‘We draw inspiration from the glorious heritage bequeathed to us by the pathfinder, eternal songster, JP Clark’

by anote
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My art is for social redemption, the evangelism of a chronicler-folklorist’

By Godwin Okondo

Two poets will square up with an eager audience as ANA Delta hosts its first reading session on Sunday, January 29, 2023 in Ughelli. Dr. Ebi Yeibo and Anote Ajeluorou’s new works – White Mask and Libations for Africa – resonate with some of the most pertinent themes of the moment. Ughelli, Delta state, where it began for the iconic poet of the riverine lore, Prof. JP Clark, is the venue of this poetic offering, as writers in the state look to pour libations in celebration of the great man whose remains are a few kilometres away in his native Kiagbodo

FOR Ebi Yeibo (White Mask), “White Masks deals with hypocrisy at all levels and the different forms of its manifestation. It dramatizes the contradictions and other aberrative tendencies exhibited by human beings; the fact that man is complex of emotions and impulses and, therefore, so unpredictable. It beams light on the diverse social interactions that take place at the personal level and the disruptive impact or consequences, both physical and psychic, of these interactions on the larger society.

“Yeah, it’s a sort of homecoming and it is beautiful. As a writer whose first work was published as far back as 1997, I have encountered and interacted with fellow writers from the state, across generations at numerous times and at different fora, but this event is unique in the sense that it is a formal forum initiated by the state chapter of ANA to explore and interrogate one’s work. There’s no doubt that it would not only be fruitful and nourishing but would also inaugurate a ferment of creativity in the state, particularly among young writers. Further to that, perhaps the icing on the cake, so to speak, is the fact that it is a double-decker event, as it is also billed to honour the memory of the iconic JP Clark. As creatives from the state, we draw inspiration from the glorious heritage bequeathed to us by this pathfinder and eternal songster and any opportunity to honour his memory is most welcome.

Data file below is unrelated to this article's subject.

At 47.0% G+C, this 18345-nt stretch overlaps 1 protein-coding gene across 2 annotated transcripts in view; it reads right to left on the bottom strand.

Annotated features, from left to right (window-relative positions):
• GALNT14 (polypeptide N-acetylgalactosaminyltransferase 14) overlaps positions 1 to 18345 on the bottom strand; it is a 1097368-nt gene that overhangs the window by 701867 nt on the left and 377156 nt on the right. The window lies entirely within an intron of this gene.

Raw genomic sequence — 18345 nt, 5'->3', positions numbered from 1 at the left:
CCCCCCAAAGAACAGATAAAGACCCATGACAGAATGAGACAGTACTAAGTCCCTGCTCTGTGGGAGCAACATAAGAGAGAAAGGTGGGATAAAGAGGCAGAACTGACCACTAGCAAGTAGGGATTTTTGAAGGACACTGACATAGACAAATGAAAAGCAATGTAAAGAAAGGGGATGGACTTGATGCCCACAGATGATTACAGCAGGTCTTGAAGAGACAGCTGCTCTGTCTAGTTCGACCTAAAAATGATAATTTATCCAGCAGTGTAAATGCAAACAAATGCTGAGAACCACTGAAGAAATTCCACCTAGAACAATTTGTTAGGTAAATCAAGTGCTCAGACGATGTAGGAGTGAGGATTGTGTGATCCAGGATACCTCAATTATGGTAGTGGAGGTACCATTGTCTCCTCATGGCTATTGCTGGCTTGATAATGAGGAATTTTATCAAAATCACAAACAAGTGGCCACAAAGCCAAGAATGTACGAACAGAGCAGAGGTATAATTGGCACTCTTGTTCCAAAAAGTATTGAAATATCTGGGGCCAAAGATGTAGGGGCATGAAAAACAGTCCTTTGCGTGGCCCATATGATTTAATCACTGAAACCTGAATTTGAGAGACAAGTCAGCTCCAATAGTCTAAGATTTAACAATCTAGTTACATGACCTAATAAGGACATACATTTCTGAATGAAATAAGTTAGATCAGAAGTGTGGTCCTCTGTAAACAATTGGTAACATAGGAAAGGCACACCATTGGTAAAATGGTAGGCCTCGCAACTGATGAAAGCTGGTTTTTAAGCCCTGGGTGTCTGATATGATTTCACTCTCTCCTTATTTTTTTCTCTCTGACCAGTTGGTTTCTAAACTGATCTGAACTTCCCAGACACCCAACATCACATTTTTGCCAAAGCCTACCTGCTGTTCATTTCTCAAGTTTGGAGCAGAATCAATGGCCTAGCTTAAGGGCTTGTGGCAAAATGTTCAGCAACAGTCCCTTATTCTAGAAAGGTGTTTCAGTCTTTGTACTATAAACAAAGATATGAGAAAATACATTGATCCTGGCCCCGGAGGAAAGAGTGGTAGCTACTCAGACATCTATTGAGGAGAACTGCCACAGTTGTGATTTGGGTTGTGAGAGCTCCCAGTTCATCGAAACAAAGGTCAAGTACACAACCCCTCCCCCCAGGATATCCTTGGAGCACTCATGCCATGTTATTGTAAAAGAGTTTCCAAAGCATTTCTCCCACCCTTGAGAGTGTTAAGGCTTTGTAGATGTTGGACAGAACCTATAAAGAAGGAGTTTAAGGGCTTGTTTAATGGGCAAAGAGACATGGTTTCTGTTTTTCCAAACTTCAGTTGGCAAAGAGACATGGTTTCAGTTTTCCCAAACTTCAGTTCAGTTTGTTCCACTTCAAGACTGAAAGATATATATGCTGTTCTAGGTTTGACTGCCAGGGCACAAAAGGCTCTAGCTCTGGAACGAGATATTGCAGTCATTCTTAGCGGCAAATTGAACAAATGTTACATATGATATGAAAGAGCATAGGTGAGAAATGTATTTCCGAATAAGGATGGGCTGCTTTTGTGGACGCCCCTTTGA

Dr. Ebi Yeibo (White Mask)

“My work explores the human condition from the prism of personal experience and my vision of the world. In this sense, I project or privilege the dire fortunes or fate of the Niger Delta, as a part of general human failings. Memory is very vital in my poetry; it helps me to relate or contrast various societal strands or epochs. I also deploy native rhetorical resources a great deal, essentially to add local colour to the work and document and preserve them, but also to make a statement about the yardage of our cultural wealth. And, of course, my poetry essentializes the redemptive praxis since it is generally an intervention or quest for change and progress.”

ALSO for Anote Ajeluorou (Libations for Africa), “The ways and traditions and values that Africa once held dear, as we know them, are fast passing away and being replaced by alien ones that may not be better. How then do we document our heritage for future generations, so they know how we lived? And how does Africa reinvent herself in the face of globalisation onslaught to retain its soul and time-honoured virtues and still keep pace with modernity? What exactly are the beauties of Africa’s past? How has Africa’s children behaved towards her – betrayal or patriotism to Africa’s cultural ideals? Should Africans go back to those ancient values, for good or bad? What can we take from the past to guide us in the present and into the future?

Anote Ajeluorou (Libations for Africa)

Libations for Africa is a poetic journey that dredges up the past, meditates on the present and charts paths to the future. What manner of libations should Africa’s children be pouring to their ancestors in the 21st century?

“My art is for social redemption. It’s the evangelism of a chronicler-folklorist. It was the sort of thing JP Clark did admirably so well in his poetry, where he put into poetry the experiences of the Nige Delta in fine, irresistible, luminous poetry. He was a gift to us, and this little is the much we can give him for now. I’m looking to see how this could translate into a grand festival of poetry in Clark’s honour. By now, his hometown Kiagbodo should be a pilgrimage of poetic sorts. This could just be the start of that noble, poetic process.”

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